This 1954 souvenir pass, offering its holder a ride on Walt Disney’s personal, miniature railroad, the Carolwood Pacific, was printed by the Chief Engineer himself for use with the backyard attraction located at his Holmby Hills estate.
Shortly after moving to 355 N. Carolwood Drive, in the Holmby Hills neighborhood of Los Angeles, Disney began construction on a backyard railroad. Having been encouraged in his model-train hobby by studio animators Ward Kimball and Ollie Johnston, who boasted backyard railroads of their own, Walt received permission from wife Lillian to lay over 2,600 feet of track—complete with turns, crossings, overpasses, bridge, trestle, slopes and berm, as well as a 90-foot tunnel to leave Lillian’s flower beds undisturbed.
The 1:8-scale steam locomotive which ran the tracks, dubbed Lilly Belle in honor of his wife, was built primarily by studio employee Roger Broggie (with Disney assisting on some of the cosmetic features) and modeled after the Central Pacific No. 173, an historic locomotive from the early days of the transcontinental railroad. Both the original initials and numbering of the engine—CPRR, No. 173—remained intact on Disney’s version, since his chosen Carolwood moniker also fit the acronym.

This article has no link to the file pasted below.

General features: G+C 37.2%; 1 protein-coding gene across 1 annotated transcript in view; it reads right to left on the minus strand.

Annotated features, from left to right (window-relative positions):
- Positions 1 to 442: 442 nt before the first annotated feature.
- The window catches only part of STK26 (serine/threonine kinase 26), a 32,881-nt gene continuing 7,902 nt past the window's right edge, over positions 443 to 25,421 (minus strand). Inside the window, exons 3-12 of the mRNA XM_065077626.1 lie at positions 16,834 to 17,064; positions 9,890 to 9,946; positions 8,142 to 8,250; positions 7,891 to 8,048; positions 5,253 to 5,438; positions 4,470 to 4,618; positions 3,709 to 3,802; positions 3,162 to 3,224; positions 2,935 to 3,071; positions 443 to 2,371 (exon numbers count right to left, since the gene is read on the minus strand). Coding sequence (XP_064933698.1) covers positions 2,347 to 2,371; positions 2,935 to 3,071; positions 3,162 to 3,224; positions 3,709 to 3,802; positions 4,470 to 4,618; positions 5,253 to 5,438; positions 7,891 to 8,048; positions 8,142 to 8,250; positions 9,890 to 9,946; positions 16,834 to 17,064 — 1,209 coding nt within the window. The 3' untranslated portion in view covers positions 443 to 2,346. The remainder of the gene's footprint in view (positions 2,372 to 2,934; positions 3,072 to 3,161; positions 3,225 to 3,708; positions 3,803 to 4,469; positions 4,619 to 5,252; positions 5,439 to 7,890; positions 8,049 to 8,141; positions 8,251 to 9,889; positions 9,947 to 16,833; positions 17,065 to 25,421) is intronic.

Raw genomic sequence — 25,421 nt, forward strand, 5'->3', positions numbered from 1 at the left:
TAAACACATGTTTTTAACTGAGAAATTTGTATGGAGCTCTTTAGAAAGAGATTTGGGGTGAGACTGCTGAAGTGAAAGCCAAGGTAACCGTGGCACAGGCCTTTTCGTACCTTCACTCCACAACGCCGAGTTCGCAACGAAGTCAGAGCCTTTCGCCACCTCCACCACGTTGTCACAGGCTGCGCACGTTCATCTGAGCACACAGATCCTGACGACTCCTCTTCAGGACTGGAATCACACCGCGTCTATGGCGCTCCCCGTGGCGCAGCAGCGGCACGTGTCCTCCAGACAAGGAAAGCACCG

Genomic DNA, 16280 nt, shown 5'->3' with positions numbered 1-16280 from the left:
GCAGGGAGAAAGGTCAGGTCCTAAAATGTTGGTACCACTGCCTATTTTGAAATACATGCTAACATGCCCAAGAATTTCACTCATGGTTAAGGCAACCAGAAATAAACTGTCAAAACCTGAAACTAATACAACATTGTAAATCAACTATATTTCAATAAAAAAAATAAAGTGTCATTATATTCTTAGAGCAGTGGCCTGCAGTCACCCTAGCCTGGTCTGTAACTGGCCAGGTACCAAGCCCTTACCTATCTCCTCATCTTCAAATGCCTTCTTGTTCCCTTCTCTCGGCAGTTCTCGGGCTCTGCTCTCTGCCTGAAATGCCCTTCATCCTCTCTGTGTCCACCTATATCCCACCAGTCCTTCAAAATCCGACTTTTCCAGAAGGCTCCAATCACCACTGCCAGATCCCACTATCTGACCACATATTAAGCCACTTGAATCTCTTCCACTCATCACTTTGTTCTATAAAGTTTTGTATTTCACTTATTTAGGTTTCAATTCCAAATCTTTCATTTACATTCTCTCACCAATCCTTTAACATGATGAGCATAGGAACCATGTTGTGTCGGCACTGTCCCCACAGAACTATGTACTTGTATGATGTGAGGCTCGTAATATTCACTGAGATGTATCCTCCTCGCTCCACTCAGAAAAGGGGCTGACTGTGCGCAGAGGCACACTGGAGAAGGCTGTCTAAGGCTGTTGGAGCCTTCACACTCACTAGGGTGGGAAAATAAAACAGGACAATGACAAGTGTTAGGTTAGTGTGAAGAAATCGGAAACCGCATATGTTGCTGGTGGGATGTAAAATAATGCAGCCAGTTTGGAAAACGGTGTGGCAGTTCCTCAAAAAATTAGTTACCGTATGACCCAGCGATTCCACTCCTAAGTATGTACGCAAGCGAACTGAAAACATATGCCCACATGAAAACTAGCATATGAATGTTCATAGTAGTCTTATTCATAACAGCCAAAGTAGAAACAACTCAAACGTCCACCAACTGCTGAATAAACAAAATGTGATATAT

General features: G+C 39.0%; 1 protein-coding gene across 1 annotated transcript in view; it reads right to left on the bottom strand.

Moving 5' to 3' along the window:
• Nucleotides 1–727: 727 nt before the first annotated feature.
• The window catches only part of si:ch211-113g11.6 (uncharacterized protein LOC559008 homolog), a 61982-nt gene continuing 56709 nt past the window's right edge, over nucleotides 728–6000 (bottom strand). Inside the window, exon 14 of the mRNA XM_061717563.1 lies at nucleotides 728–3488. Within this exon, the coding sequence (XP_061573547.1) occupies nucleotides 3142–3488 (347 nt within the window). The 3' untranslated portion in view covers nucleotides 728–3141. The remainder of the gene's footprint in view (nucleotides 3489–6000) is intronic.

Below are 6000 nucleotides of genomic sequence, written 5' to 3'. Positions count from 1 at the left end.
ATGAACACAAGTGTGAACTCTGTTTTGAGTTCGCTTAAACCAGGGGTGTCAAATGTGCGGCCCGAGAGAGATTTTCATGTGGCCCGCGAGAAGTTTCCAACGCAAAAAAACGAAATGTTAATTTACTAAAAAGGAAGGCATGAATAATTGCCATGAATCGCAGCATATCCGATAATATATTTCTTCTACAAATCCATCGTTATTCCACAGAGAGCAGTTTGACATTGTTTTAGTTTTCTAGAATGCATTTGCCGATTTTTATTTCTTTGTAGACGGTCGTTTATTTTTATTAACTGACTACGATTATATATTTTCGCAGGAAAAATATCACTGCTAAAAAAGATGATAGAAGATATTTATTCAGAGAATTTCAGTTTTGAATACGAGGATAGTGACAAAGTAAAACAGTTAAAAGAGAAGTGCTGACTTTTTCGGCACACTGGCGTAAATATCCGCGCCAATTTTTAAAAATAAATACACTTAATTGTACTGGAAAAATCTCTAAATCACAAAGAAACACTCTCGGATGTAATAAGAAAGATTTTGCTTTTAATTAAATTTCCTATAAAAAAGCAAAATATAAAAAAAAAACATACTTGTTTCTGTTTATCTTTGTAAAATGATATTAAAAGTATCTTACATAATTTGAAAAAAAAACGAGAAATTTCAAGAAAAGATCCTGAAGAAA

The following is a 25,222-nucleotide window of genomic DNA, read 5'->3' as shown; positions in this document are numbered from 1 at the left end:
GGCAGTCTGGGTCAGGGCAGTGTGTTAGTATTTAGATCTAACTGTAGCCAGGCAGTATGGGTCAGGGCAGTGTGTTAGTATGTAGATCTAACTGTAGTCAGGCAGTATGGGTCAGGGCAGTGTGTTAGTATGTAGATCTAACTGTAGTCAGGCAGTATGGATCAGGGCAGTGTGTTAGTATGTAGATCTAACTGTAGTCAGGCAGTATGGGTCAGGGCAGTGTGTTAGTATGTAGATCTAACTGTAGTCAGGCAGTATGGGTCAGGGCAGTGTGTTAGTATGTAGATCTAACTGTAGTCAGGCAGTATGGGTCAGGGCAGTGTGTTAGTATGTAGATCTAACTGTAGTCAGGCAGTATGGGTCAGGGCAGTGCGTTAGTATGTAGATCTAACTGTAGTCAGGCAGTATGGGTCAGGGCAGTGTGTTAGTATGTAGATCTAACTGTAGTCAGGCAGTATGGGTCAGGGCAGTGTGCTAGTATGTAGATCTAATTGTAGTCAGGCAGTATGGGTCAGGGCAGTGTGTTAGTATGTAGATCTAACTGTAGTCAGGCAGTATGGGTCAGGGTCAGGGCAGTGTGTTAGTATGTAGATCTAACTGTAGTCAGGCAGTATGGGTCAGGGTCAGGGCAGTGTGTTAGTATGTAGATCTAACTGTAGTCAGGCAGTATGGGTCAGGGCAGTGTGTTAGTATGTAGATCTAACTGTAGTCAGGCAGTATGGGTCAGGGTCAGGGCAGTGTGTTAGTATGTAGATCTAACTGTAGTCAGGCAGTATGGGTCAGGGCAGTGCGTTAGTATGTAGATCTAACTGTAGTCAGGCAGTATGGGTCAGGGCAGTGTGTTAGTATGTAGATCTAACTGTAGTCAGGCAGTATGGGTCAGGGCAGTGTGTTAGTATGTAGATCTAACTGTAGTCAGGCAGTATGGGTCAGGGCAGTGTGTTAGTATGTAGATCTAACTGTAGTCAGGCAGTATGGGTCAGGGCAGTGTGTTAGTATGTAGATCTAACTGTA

Walt also had a barn constructed to house the railroad’s controls. The structure, along with various pieces of the railroad, would later be relocated as a stand-alone exhibit to the Los Angeles Live Steamers Railroad Museum in nearby Griffith Park. The No. 2 locomotive at Walt Disney World’s Magic Kingdom is named after Walt’s Lilly Belle engine, while the No. 3—the Roger E. Broggie—honors its creator.
While in use, the railroad became something of an attraction for family members, friends, and other visitors eager to take a ride on—and even guest-engineer—the miniature train. The Lilly Belle ran the “Fair Weather Route” from 1950-1953, until a minor incident in which a guest engineer accidentally derailed the train, causing a young girl to receive light burns from the steam, prompted Walt to shut down the operation indefinitely. His attentions were quickly consumed, however, by his Disneyland project, and the much larger railway that would one day encircle the park.
Prior to the accident, Walt had created souvenir railroad passes to serve as invitations and mementos for visitors. The Carolwood Pacific’s premature closure meant that the 1954 and 1955 versions, printed in advance through Retlaw Enterprises (Walt’s personal company, which oversaw specific projects for the studio and Disneyland, and housed the “Imagineering” division), were never issued and thus remained in the Retlaw offices until after Disney’s death.
The pass itself features a Carolwood Pacific Railroad logo, as well as the date of issue (1954) and unique numbering (No. 570). It also includes blank lines, on which Walt would have inscribed the guest’s name or a personalized invitation, as well as his own signature as “President” of the railroad, had the pass been used.
This very unique souvenir pass from Walt’s own backyard railroad represents the first themed attraction ever undertaken by Disney. As the forerunner of Disneyland, the Carolwood Pacific Railroad demonstrates its founder’s passion and ambition, as well as his ever-present desire to expand upon his dreams, turning them into something even bigger and better.